This is Somtow’s 3rd Vella Series. It is a definite departure from the last two excellent series offerings. A Regency Romance – extraterrestrial mashup that will keep you hooked and happily reading week by week waiting to see what can possibly happen next.
I LOVE Somtow’s imaginative mind, his humor and when it comes to Vella, his ability to captivate his readers with each episode AND to leave them hanging and waiting for more.
Start reading NOW … you too will love it!
– a diehard FAN
a Regency Romance with Aliens
The widowed Mrs. Dorrit lives a marginal existence with her brother, a vicar, and twin daughters in a cottage on the estate of her wealthy cousin, Lord Chuzzlewit, in the West London village of Little Chiswick. As the season dawns and a rakish Earl takes up residence in the once-abandoned Flanders House nearby, their lives, and the marital prospects of Emma’Alma’s daughters, become immeasurably complicated when a starship lands in her apple orchard.
Is Monsieur Clatoux merely a Frenchman with blue skin and pointy ears? Will the Earl pick one of Mrs. Dorrit’s wayward daughters? Will the entire ton go to hell for attending a Catholic nobleman’s ball? Is there an alternate universe where King George didn’t lose America? Will the scandalous newfangled German dance, the waltz, become a new source of debauchery in this innocent English community? Will Clatoux be able to construct a telephonic device out of a broken bicycle and contact his home in France?
World Fantasy Award winner S.P. Somtow has created a deadpan, outrageous cross between a Regency Romance and E.T. With the ironic tone of a Jane Austen novel, and humorous references to all the main tropes of science fiction, “Terrestrial Passions” is a wild romp that strikes a few serious notes about women of the early nineteenth century rebelling against their patriarchal society.
About the Author
Once referred to by the International Herald Tribune as ‘the most well-known expatriate Thai in the world,’ Somtow Sucharitkul is no longer an expatriate, since he has returned to Thailand after five decades of wandering the world. He is best known as an award-winning novelist and a composer of operas.
Born in Bangkok, Somtow grew up in Europe and was educated at Eton and Cambridge. His first career was in music and in the 1970s, his first return to Asia, he acquired a reputation as a revolutionary composer, the first to combine Thai and Western instruments in radical new sonorities. Conditions in the arts in the region at the time proved so traumatic for the young composer that he suffered a major burnout, emigrated to the United States, and reinvented himself as a novelist.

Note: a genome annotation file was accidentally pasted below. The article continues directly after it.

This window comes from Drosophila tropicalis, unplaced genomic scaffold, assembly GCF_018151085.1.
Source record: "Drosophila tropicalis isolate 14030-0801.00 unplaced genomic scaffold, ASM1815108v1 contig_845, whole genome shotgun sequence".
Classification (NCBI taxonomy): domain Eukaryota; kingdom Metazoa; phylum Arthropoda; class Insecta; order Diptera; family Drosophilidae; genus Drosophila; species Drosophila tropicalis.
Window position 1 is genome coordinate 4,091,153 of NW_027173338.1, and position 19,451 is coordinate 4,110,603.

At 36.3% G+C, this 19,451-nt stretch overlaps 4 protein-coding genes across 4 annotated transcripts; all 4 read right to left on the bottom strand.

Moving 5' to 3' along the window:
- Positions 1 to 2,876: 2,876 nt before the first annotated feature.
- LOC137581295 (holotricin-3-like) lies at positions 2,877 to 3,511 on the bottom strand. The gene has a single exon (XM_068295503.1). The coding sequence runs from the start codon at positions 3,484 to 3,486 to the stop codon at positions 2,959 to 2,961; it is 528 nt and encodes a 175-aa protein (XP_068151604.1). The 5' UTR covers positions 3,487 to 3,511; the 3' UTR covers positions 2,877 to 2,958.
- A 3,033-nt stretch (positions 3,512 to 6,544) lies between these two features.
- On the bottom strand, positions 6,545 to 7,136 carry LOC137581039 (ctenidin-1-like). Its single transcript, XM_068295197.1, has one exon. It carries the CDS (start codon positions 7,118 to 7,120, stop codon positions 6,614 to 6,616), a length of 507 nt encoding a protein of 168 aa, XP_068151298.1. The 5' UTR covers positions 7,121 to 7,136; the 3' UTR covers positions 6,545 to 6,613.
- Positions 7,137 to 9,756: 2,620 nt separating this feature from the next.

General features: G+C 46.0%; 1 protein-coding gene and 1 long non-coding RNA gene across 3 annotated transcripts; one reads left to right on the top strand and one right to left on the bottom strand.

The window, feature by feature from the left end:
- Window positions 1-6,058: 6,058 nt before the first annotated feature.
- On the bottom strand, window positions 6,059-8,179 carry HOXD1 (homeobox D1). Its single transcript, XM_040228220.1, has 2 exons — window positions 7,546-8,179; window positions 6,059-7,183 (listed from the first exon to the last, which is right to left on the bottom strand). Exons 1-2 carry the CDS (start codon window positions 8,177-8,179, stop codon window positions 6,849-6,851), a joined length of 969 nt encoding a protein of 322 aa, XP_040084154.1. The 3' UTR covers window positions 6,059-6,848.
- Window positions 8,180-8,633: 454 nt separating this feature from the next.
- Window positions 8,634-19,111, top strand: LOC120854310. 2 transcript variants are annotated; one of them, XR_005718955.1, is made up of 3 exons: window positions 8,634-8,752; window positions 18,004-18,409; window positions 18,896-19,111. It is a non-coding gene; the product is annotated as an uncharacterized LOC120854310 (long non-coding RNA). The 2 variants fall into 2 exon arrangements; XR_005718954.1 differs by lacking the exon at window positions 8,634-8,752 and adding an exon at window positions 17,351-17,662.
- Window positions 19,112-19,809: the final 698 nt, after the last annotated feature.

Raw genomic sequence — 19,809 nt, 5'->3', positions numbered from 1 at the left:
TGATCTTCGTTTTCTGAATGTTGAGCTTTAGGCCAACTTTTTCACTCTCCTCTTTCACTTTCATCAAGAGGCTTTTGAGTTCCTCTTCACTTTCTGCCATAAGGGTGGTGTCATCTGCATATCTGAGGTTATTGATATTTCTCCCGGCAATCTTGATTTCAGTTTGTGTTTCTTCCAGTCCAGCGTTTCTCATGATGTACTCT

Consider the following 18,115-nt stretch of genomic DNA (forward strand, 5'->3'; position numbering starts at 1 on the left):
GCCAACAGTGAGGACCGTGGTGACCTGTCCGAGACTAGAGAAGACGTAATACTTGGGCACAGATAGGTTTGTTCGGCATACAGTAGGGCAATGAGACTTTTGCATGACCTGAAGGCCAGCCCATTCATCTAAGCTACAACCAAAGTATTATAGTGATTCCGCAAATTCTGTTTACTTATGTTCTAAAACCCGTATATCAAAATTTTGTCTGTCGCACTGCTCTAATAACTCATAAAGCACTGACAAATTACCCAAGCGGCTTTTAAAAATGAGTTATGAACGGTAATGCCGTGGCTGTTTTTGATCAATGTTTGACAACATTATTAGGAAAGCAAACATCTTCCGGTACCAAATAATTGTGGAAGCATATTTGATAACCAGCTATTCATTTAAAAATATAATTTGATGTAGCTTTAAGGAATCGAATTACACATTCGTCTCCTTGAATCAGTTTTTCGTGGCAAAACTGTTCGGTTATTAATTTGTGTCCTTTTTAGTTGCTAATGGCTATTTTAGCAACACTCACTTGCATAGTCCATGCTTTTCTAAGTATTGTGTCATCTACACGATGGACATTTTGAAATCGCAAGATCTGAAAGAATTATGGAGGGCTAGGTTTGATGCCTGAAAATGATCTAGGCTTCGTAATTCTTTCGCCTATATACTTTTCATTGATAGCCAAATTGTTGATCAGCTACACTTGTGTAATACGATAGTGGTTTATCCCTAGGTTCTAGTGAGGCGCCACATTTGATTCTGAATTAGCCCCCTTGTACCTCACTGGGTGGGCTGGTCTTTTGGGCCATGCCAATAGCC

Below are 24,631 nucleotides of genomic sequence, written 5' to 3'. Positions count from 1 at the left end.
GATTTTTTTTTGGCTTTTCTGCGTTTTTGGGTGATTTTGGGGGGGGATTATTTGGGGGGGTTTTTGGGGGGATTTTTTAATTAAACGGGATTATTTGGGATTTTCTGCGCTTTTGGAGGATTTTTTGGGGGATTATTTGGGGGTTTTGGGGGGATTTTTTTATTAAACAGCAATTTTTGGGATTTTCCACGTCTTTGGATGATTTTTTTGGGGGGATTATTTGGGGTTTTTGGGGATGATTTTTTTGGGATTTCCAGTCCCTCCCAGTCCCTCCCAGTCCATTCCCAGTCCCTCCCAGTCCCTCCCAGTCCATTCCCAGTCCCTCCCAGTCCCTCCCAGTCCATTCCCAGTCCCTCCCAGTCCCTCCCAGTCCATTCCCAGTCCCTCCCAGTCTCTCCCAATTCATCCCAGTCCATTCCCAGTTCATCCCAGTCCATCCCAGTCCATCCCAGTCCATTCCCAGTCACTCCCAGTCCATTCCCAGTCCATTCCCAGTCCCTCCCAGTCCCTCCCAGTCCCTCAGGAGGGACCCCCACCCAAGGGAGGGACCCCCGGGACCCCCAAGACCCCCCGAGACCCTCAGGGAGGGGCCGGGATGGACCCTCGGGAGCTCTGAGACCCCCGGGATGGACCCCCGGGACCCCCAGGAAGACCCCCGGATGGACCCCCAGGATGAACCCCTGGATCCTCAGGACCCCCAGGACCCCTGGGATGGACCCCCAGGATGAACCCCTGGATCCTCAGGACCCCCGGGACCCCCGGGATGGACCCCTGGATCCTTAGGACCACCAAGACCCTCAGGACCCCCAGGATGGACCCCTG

His earliest novels were in the science fiction field and he soon won the John W. Campbell for Best New Writer as well as being nominated for and winning numerous other awards in the field. But science fiction was not able to contain him and he began to cross into other genres. In his 1984 novel Vampire Junction, he injected a new literary inventiveness into the horror genre, in the words of Robert Bloch, author of Psycho, ‘skillfully combining the styles of Stephen King, William Burroughs, and the author of the Revelation to John.’ Vampire Junction was voted one of the forty all-time greatest horror books by the Horror Writers’ Association, joining established classics like Frankenstein and Dracula. He has also published children’s books, a historical novel, and about a hundred works of short fiction.
In the 1990s Somtow became increasingly identified as a uniquely Asian writer with novels such as the semi-autobiographical Jasmine Nights and a series of stories noted for a peculiarly Asian brand of magic realism, such as Dragon’s Fin Soup, which is currently being made into a film directed by Takashi Miike. He recently won the World Fantasy Award, the highest accolade given in the world of fantastic literature, for his novella The Bird Catcher. His seventy-plus books have sold about two million copies world-wide. He has been nominated for or won over forty awards in the fields of science fiction, fantasy, and horror.
After becoming a Buddhist monk for a period in 2001, Somtow decided to refocus his attention on the country of his birth, founding Bangkok’s first international opera company and returning to music, where he again reinvented himself, this time as a neo-Asian neo-Romantic composer. The Norwegian government commissioned his song cycle Songs Before Dawn for the 100th Anniversary of the Nobel Peace Prize, and he composed at the request of the government of Thailand his Requiem: In Memoriam 9/11 which was dedicated to the victims of the 9/11 tragedy.
According to London’s Opera magazine, ‘in just five years, Somtow has made Bangkok into the operatic hub of Southeast Asia.’ His operas on Thai themes, Madana and Mae Naak, have been well received by international critics.
Somtow has recently been awarded the 2017 Europa Cultural Achievement Award for his work in bridging eastern and western cultures. In 2020 he returned to science fiction after a twenty-year absence with “Homeworld of the Heart”, a fifth novel in the Inquestor series.